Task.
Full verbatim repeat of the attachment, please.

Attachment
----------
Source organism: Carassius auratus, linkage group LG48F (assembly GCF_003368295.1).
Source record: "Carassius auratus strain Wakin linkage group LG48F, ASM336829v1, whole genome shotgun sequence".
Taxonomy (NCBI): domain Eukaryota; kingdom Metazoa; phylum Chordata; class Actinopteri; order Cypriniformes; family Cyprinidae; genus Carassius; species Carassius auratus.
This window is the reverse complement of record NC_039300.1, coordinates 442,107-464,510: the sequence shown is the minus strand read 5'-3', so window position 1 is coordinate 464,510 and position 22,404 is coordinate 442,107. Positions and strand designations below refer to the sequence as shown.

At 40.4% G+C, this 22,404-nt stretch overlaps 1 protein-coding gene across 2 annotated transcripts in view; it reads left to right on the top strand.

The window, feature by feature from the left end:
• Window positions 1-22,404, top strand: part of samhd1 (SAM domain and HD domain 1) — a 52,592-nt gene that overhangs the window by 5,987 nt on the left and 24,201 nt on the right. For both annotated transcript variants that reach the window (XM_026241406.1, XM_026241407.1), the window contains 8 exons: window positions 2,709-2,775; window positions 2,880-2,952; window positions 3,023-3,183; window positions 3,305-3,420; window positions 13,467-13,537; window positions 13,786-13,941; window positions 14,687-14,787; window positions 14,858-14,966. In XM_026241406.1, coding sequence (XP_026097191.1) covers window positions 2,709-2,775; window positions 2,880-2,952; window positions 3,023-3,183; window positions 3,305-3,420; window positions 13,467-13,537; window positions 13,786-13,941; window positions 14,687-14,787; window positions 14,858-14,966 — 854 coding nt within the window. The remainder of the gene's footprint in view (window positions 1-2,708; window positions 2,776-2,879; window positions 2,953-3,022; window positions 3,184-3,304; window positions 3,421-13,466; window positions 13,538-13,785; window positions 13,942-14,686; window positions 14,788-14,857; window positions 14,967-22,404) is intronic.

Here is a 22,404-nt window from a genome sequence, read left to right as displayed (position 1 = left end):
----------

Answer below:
Source organism: Carassius auratus, linkage group LG48F (assembly GCF_003368295.1).
Source record: "Carassius auratus strain Wakin linkage group LG48F, ASM336829v1, whole genome shotgun sequence".
Taxonomy (NCBI): domain Eukaryota; kingdom Metazoa; phylum Chordata; class Actinopteri; order Cypriniformes; family Cyprinidae; genus Carassius; species Carassius auratus.
This window is the reverse complement of record NC_039300.1, coordinates 442,107-464,510: the sequence shown is the minus strand read 5'-3', so window position 1 is coordinate 464,510 and position 22,404 is coordinate 442,107. Positions and strand designations below refer to the sequence as shown.

At 40.4% G+C, this 22,404-nt stretch overlaps 1 protein-coding gene across 2 annotated transcripts in view; it reads left to right on the top strand.

The window, feature by feature from the left end:
• Window positions 1-22,404, top strand: part of samhd1 (SAM domain and HD domain 1) — a 52,592-nt gene that overhangs the window by 5,987 nt on the left and 24,201 nt on the right. For both annotated transcript variants that reach the window (XM_026241406.1, XM_026241407.1), the window contains 8 exons: window positions 2,709-2,775; window positions 2,880-2,952; window positions 3,023-3,183; window positions 3,305-3,420; window positions 13,467-13,537; window positions 13,786-13,941; window positions 14,687-14,787; window positions 14,858-14,966. In XM_026241406.1, coding sequence (XP_026097191.1) covers window positions 2,709-2,775; window positions 2,880-2,952; window positions 3,023-3,183; window positions 3,305-3,420; window positions 13,467-13,537; window positions 13,786-13,941; window positions 14,687-14,787; window positions 14,858-14,966 — 854 coding nt within the window. The remainder of the gene's footprint in view (window positions 1-2,708; window positions 2,776-2,879; window positions 2,953-3,022; window positions 3,184-3,304; window positions 3,421-13,466; window positions 13,538-13,785; window positions 13,942-14,686; window positions 14,788-14,857; window positions 14,967-22,404) is intronic.

Here is a 22,404-nt window from a genome sequence, read left to right as displayed (position 1 = left end):